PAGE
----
With the University’s growth, the surrounding area has seen rapid development. Loeschke said that when she attended the University, one restaurant, an Italian joint, was the only affordable establishment for students.
“Besides the bars,” Loeschke said.
Baltimore county planners have long held a “Towson community plan” on the government website which features improvements for the Towson Circle, and popular business-lined streets like Chesapeake and Joppa.
Loeschke’s ideal is to create a seamless flow between the University and the upcoming business community.
“I’d like for students to be able to walk all the way from … West Village to the mall,” she said. “Without ever crossing a street, on a well-lit path, lined with sculpture.”
Towson’s status as a stereotypical college town is debated among students.
Freshman Catie Glass said she appreciates the diversity of entertainment and businesses around the area.
“There’s a good mix of stuff to do, shopping and eating,” she said. “You can go down to the harbor. We’re in a good location.”
Lawlor said the surrounding community is unwelcoming.
“It’s as if we, as college students, are pushing against a brick wall to live the typical college lifestyle,” she said. “We’re completely surrounded by nursing homes, hospitals and families who make it clear they don’t want us around.”
When talking about expanding as a college town, Loeschke has faced resistance from county planners, who said they perceived that Towson was “overtaking” the surrounding area.
Administration has tried to establish University outposts downtown like the Institute for Well Being in the Towson City Center.
In the past, the University has faced opposition to expansion outside campus boundaries.
“I have no desire to run the movie theater,” she said.
When in 2010, then-administration made a bid on the Senator Theatre, community members said the venue would attract misbehaving and drunken students.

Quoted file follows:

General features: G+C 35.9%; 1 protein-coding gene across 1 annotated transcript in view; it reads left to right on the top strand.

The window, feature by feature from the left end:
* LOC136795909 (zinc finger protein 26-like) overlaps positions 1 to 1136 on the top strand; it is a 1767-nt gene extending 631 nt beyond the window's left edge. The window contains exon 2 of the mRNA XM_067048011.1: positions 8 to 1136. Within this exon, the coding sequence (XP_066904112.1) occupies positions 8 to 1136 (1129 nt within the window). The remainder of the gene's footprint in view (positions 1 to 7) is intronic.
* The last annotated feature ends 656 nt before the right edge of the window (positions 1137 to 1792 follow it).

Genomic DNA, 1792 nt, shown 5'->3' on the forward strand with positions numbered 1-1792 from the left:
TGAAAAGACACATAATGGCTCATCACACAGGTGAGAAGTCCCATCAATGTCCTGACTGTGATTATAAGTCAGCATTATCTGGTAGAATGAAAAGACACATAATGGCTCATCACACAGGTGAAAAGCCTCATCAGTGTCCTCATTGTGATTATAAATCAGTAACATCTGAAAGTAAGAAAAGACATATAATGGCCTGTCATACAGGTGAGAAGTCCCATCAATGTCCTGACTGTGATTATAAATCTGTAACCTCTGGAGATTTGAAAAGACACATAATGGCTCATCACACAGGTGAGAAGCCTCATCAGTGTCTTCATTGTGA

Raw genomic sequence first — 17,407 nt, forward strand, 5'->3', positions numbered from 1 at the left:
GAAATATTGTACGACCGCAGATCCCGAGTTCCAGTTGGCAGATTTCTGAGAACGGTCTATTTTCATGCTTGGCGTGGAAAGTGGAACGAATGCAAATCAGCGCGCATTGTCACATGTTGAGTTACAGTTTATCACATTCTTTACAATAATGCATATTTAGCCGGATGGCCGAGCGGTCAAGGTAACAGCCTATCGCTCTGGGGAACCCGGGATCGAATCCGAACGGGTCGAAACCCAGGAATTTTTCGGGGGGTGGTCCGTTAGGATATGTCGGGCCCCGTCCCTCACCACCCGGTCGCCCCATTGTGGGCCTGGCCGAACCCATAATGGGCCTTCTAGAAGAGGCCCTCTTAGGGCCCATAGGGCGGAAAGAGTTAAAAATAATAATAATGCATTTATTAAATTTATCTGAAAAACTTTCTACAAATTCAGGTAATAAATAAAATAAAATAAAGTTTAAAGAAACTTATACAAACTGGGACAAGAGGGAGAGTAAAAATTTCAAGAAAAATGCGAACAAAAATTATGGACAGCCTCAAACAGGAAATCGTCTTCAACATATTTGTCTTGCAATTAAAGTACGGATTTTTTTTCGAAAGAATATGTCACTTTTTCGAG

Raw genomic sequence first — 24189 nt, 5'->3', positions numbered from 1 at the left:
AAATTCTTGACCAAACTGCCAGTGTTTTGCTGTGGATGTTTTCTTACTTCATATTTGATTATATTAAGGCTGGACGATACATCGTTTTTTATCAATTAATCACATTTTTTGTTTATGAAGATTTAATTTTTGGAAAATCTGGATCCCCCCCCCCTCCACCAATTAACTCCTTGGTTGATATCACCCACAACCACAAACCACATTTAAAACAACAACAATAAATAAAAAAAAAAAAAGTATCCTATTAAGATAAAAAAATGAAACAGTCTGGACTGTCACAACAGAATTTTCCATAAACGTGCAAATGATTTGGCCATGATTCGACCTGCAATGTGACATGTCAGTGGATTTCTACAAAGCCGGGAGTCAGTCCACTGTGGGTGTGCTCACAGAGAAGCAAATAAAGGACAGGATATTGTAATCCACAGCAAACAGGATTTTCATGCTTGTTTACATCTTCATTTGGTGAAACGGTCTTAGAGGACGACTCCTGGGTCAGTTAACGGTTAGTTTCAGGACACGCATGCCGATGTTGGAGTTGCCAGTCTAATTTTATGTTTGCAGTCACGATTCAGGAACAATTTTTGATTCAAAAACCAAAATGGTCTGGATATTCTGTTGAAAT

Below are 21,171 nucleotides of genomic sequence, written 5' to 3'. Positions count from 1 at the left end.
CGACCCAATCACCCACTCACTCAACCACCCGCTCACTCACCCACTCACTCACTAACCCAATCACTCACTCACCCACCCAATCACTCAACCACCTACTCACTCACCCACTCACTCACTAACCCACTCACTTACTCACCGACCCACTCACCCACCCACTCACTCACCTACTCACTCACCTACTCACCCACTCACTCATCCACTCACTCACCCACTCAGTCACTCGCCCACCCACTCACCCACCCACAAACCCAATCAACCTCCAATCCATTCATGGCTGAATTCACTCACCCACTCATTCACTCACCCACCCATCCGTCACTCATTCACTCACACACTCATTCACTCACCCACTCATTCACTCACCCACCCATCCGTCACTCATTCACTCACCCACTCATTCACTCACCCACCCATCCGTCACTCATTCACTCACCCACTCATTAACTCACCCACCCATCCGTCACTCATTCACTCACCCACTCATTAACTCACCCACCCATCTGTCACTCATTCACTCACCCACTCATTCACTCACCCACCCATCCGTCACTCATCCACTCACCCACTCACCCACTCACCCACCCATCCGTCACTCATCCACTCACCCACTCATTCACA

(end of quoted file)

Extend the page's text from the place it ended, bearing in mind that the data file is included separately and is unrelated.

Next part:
Other officials and community members said in a Feb. 2010 article in the Towerlight that Towson’s acquisition of the theatre would diversify that area. Glass said she would not like Towson to expand from the original campus, as facilities would be farther away.
“I don’t think that would be beneficial,” she said. “It’d be a long walk to classes.”
When implementing physical changes to the area, Hafford said the Chamber consults students.
They recently held a focus group in which students asked for more parking lots and better lighting. Hafford said businesses take this feedback seriously.
“Towson University is one of our biggest economic engines, students, faculty and staff and everything connected to it,” she said.
Though Towson constituents are the driving force behind business marketing strategies and revenue, one area administration has not directly invested funds are underprivileged factions.
Neighboring colleges in Baltimore, even those with tight budgets, have donated millions to revitalize nearby downtrodden neighbors.
Both Coppin State University and Loyola University have recruited students and secured contributions to fix homes close to campus.
Loeschke said she does not anticipate Towson starting any projects, though she did cite the Big Event, in which Towson students clean streets of trash and debris after Tigerfest.
“If any money comes in I want to ensure it’s going to students,” she said. “That’s a long discussion.”